Truly Universal

In a previous post I discussed the approach that I used to make a Universal app for iPhone and iPad. That approached circumvented some problems others were having on the iPad 3 with cocos2d. Even though apps continued to run properly on the iPad 3 with that approach, we were not taking full advantage of the extra pixels.

The first thing we need to do is generate new high res assets. I am going to skip that step for now and assume you have higher resolution assets. Add the suffix "-hdpad" to the end of your high res assets or pick your own suffix and adjust the code below accordingly.

Next we need to define our Retina iPad suffix in ccConfig.h:

Then we need to edit CCFileUtils to make sure we use the "-hdpad" suffix when a Retina iPad is running our Universal app:

You will notice in the above code we are checking for the Retina iPad by checking to see if the content scale factor is equal to 4. If we load "-hd" assets and scale the points by 2 on the iPad, then we will need to double that for the Retina iPad.

We also need to update the utility function that cleans up the hd suffix:

Next we need to modify our enableRetinaDisplay flow we outlined in the previous post to enable Retina on the iPad 3.

The first thing we do is create a new enableRetinaDisplay:onPad method so we can choose not to enable the Retina Display on the iPad 3 if we don't have the assets to support it:

You will notice that the old enableRetinaDisplay method calls the new method but passes a default value of FALSE. This will keep our app working as is until we have our "-hdpad" assets ready.

The next step is to modify the content scale we will pass to setContentScaleFactor. Remember that we want to end up with a content scale factor of 4.

Notice that if we are not supporting the Retina iPad, then we set the scale exactly as we did before. If we are supporting the Retina iPad, then we set the new scale equal to the scale times the point scale factor which is set to 2 in makeUniversal. Hey Maw, look at my handy chart:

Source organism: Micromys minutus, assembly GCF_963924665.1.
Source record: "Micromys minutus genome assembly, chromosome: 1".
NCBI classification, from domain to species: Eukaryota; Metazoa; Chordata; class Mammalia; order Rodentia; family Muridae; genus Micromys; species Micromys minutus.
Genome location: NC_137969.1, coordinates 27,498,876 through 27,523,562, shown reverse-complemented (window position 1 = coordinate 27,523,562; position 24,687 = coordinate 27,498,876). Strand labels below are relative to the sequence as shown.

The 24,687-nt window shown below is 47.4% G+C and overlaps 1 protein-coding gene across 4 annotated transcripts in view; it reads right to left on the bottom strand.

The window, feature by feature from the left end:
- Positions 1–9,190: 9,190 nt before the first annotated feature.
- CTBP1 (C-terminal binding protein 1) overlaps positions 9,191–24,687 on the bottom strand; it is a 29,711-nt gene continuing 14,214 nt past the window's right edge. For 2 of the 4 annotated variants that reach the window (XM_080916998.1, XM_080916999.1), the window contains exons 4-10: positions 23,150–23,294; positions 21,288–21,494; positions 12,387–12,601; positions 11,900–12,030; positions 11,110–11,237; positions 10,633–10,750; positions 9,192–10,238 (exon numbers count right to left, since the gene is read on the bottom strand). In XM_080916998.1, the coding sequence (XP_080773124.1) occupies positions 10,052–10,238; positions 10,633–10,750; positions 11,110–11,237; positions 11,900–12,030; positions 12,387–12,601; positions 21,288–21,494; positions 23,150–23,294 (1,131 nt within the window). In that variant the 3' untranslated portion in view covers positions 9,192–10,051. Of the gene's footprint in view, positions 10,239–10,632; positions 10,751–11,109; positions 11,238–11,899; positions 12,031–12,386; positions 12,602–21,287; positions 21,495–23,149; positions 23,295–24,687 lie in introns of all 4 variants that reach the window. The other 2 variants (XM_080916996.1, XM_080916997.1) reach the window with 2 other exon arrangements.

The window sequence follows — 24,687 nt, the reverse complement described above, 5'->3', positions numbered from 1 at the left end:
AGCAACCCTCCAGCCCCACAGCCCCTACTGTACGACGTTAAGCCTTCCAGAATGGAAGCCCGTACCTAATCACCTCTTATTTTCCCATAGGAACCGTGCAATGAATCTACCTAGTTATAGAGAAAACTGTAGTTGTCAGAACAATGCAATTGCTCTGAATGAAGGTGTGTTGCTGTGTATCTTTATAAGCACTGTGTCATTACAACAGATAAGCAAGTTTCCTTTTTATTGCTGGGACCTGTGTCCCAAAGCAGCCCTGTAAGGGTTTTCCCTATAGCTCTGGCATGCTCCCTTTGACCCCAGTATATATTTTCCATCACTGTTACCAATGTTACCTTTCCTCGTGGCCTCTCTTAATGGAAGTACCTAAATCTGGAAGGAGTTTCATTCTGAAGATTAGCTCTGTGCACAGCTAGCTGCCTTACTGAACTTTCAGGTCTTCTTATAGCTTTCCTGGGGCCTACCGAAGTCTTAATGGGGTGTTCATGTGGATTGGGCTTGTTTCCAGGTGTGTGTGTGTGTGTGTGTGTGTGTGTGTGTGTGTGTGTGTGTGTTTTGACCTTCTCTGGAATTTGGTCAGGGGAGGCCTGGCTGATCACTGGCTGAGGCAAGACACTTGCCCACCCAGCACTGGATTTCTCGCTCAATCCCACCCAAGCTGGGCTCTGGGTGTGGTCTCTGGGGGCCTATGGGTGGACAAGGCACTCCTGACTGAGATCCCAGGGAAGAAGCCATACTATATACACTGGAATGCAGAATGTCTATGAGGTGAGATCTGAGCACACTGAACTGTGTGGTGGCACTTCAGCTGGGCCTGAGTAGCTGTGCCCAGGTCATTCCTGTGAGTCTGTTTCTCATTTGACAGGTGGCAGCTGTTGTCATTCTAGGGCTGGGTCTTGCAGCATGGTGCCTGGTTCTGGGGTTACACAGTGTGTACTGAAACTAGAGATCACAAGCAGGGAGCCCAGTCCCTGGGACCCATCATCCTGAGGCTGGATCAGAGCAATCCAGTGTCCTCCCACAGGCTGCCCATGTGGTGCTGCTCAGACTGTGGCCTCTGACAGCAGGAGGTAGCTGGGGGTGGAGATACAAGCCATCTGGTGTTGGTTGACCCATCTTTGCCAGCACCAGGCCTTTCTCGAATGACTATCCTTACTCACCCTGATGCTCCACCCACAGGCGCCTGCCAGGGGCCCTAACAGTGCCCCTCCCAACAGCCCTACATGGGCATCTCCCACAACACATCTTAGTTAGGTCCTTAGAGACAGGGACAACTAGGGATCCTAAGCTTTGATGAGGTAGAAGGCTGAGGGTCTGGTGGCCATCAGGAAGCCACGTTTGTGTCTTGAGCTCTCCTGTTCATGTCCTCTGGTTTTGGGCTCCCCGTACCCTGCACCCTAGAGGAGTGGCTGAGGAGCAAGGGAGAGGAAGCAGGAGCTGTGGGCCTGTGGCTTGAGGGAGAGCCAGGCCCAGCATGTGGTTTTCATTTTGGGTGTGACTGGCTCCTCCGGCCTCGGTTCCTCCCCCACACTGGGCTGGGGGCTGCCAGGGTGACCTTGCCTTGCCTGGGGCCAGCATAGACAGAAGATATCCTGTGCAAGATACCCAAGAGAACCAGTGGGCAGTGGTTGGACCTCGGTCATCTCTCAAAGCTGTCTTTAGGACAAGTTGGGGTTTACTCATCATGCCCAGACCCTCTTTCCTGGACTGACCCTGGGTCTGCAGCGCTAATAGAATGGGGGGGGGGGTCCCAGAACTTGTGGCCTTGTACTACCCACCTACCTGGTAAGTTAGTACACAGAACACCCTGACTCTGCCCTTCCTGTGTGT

Next we have to take care of the line that saved us from having Retina iPad headaches in the first place:

Referencing out handy chart, you will see that __ccPointScaleFactor is not one. This means that __ccContentScaleFactor is ignored and we use one instead. We need to generalize this line so that it still works under the old case, but will also handle the new scenario:

Now we will still end up with a scaleFactor of 1 on the non-Retina iPad and on the Retina iPad if we did not enable Retina iPad mode. If Retina iPad mode was enabled, then we end up with a scale factor of 2 which enables retina mode on the device.

Here are all the changes to CCDirectorIOS.m in one handy gist:

Now you have a universal app that supports the full resolution of the iPad 3.

Asset Addendum

Preparing your asset pipeline to fit into the hd, hdpad, sd world will take a bit of work. If you have vector or pixel art, then your job is easier but no one wants to export every asset three times. Some of the common tools like Texture Packer will likely build in support for this in the future. In the interim you can probably get by with a few command line scripts.

Caveat: The modifications in this post were done to cocos2d 0.99.5. There are minor differences between the supplied code and the changes you should make to cocos2d 1.1.

Caveat Emptor: You aren't actually buying anything but use at your own risk anyway. There will likely be tweaks and adjustments to this code in the future.

Note: If you are building a stand alone iPad version, then I recommend you use the latest updates in the develop branch for cocos2d 1.1. They have already added Retina iPad support. This code provides a simple way to create a Universal app.